Possible Artifacts (each with sub-artifacts):

  • 08.01.01          Certification or Accreditation
  • 08.01.02          Laboratory Validation Documentation
  • 08.01.03          Laboratory Results Documentation
  • 08.01.04          Normal Ranges
  • 08.01.05          Manual
  • 08.01.06          Supply Import Documentation
  • 08.01.07          Head of Facility Curriculum Vitae
  • 08.01.08          Standardization Methods 
  • 08.02.01          Specimen Label
  • 08.02.02          Shipment Records
  • 08.02.03          Sample Storage Condition Log
  • 08.02.04          Sample Import or Export Documentation
  • 08.02.05          Record of Retained Samples

Again, the eTMF might update the required documents in a number of ways:

  1. Automatically plan 1 placeholder for each required artifact and sub-artifact, named with the artifact/sub-artifact and lab name
  2. Automatically plan 1 placeholder for each required artifact and sub-artifact, named with the artifact/sub-artifact
  3. Plan 1 placeholder for each artifact
  4. Nothing, they have to be planned manually

It’s easy to see how 3 and 4 result in a significant undercount of required documents and resulting inaccuracy in assessing completeness.  Outcome 2 creates planned documents but does not provide clarity on which lab they are needed for.

Unplanned Documents

Many documents can’t really be planned in advance, as shown in the figure below:

Because these documents won’t be in any set of expected documents or placeholders, sound TMF management processes are usually the only way to assess their completeness.  Again, failure to manage this aspect of TMF will lead to an inflated assessment of completeness that will often be discovered by a Health Authority during an inspection.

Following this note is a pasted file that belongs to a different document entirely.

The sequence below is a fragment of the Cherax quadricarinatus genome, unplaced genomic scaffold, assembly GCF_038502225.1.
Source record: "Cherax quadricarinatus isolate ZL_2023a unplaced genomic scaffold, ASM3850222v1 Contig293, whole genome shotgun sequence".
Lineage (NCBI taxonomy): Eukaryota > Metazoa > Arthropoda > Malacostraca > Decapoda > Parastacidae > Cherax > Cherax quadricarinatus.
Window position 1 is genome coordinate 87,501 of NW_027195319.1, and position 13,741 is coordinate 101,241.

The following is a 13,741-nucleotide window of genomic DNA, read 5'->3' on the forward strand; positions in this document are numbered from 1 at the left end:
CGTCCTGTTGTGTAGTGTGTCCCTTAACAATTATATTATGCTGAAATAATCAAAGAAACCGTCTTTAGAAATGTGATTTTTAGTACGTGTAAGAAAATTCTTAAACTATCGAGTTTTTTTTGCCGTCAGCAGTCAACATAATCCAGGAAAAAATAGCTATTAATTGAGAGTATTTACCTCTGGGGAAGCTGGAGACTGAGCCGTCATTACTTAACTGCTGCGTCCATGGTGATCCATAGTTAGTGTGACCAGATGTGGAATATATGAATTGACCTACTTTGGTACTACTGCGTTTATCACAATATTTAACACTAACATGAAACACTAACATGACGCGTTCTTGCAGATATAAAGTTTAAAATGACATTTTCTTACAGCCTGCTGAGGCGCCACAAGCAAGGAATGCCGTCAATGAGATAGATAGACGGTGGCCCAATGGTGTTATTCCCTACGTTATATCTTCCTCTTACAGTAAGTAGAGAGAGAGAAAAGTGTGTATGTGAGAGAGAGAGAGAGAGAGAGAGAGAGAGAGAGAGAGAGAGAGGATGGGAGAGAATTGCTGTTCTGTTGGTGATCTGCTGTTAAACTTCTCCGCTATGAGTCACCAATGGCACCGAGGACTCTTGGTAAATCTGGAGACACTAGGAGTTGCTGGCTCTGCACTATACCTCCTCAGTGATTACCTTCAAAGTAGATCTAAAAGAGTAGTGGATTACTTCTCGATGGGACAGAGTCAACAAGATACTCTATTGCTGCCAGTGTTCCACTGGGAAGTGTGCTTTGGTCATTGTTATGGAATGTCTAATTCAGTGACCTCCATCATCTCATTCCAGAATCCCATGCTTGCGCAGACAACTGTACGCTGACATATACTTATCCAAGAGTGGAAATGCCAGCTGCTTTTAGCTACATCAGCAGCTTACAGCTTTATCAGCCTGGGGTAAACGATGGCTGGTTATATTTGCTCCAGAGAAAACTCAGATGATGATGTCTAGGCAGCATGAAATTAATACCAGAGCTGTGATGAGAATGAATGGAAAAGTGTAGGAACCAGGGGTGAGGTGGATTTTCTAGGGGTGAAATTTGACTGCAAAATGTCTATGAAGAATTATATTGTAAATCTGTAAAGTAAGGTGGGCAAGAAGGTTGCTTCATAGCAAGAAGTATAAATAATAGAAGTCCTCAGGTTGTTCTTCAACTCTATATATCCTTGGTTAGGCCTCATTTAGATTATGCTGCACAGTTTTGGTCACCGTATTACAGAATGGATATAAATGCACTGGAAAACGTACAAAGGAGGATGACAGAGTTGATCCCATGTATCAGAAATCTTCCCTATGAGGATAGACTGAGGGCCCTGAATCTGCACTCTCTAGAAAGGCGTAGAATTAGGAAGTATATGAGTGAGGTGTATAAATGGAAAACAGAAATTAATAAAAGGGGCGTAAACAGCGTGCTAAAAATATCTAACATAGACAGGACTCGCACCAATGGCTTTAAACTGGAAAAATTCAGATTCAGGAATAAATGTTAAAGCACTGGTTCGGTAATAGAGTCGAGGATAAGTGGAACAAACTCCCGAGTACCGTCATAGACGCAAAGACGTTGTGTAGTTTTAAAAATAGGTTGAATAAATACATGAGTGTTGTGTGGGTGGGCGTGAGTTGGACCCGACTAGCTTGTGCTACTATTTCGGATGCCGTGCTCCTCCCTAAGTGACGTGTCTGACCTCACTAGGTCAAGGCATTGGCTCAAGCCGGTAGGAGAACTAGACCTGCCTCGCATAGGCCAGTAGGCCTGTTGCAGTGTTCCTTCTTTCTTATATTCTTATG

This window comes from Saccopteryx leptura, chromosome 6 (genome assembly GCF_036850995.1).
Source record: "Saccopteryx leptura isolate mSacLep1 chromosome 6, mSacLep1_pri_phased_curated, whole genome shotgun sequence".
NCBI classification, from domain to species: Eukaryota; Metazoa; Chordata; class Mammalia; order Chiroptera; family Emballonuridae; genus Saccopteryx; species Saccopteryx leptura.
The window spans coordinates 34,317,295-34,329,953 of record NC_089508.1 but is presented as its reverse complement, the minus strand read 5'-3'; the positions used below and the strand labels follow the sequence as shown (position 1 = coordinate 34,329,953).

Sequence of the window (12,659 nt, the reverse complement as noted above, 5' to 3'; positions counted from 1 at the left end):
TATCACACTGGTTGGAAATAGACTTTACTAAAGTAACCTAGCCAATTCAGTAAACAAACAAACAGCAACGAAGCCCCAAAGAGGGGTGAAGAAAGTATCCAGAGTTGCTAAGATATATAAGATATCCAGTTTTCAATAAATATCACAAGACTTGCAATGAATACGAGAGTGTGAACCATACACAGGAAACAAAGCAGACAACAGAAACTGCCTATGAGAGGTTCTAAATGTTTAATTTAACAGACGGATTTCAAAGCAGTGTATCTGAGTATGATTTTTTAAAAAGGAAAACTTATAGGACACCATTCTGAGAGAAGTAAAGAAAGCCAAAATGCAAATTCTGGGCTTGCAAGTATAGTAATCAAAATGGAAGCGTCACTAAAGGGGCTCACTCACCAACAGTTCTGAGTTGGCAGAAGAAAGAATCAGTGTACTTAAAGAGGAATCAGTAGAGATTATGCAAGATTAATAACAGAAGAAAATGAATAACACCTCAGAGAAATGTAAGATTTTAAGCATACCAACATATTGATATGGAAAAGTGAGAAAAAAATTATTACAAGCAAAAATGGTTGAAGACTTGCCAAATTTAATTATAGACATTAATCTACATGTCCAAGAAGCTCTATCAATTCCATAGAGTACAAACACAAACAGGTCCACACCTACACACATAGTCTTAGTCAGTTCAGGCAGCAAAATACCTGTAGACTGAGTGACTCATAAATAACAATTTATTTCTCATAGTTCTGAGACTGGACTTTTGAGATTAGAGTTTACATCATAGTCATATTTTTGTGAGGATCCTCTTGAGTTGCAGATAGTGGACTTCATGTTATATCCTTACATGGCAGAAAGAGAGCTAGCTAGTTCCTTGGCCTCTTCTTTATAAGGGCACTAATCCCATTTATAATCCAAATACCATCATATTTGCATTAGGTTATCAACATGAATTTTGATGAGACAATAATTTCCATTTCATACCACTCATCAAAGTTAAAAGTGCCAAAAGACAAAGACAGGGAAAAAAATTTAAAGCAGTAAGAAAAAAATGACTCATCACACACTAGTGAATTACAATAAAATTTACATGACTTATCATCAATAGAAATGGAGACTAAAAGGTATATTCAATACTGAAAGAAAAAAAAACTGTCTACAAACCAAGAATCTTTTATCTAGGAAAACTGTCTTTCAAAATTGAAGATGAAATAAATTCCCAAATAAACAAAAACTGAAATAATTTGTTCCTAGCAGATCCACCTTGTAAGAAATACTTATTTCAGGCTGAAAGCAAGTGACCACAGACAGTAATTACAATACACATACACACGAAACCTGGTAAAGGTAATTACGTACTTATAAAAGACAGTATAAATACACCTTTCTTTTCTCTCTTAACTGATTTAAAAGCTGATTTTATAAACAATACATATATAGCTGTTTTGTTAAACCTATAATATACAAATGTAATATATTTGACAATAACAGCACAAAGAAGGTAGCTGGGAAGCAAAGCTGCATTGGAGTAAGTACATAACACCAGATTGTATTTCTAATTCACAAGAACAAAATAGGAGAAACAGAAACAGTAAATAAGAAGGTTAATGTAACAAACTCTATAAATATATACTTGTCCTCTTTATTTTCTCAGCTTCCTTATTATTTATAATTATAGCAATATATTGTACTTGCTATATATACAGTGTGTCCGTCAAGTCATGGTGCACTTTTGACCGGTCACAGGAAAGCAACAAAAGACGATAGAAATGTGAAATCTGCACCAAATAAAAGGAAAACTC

Ancillary Systems

Of course, all of the documents and records that actually comprise the TMF are not necessarily stored in the main eTMF.  These records can be found in a variety of repositories as shown below.

When records aren’t stored in the main TMF, responsibilities for ensuring completeness in their systems of record must be established.  Health authorities will almost certainly require access to some of them during an inspection, so procedures for ensuring and monitoring completeness are needed.


This post has highlighted many of the reasons why it’s difficult and complicated to track TMF completeness.  But this doesn’t mean that you can’t take proactive steps to improve completeness.  Here are some recommendations.

  1. TMF will never be perfect – focus on Critical to Quality factors, risk, and process improvement.
  2. Data is Power. Having a complete, thoughtfully defined set of metrics will allow you to learn about and improve your processes.
  3. Review your TMF tool for planning weaknesses.  If you understand where completeness predictions are poor (and why), you may be able to re-examine the tool’s capabilities to improve accuracy.  If that’s not possible, you can augment with process.
  4. Re-examine your processes around capturing unplanned documents in a timely manner to see if they can be improved.
  5. Ensure that you have established roles and responsibilities for documents not stored in the primary TMF to assist in driving the TMF to an acceptable level of completeness.

[1] GCP INSPECTIONS METRICS REPORT METRICS PERIOD: 1st April 2018 to 31st March 2019 DATE OF ISSUE: 12th February 2021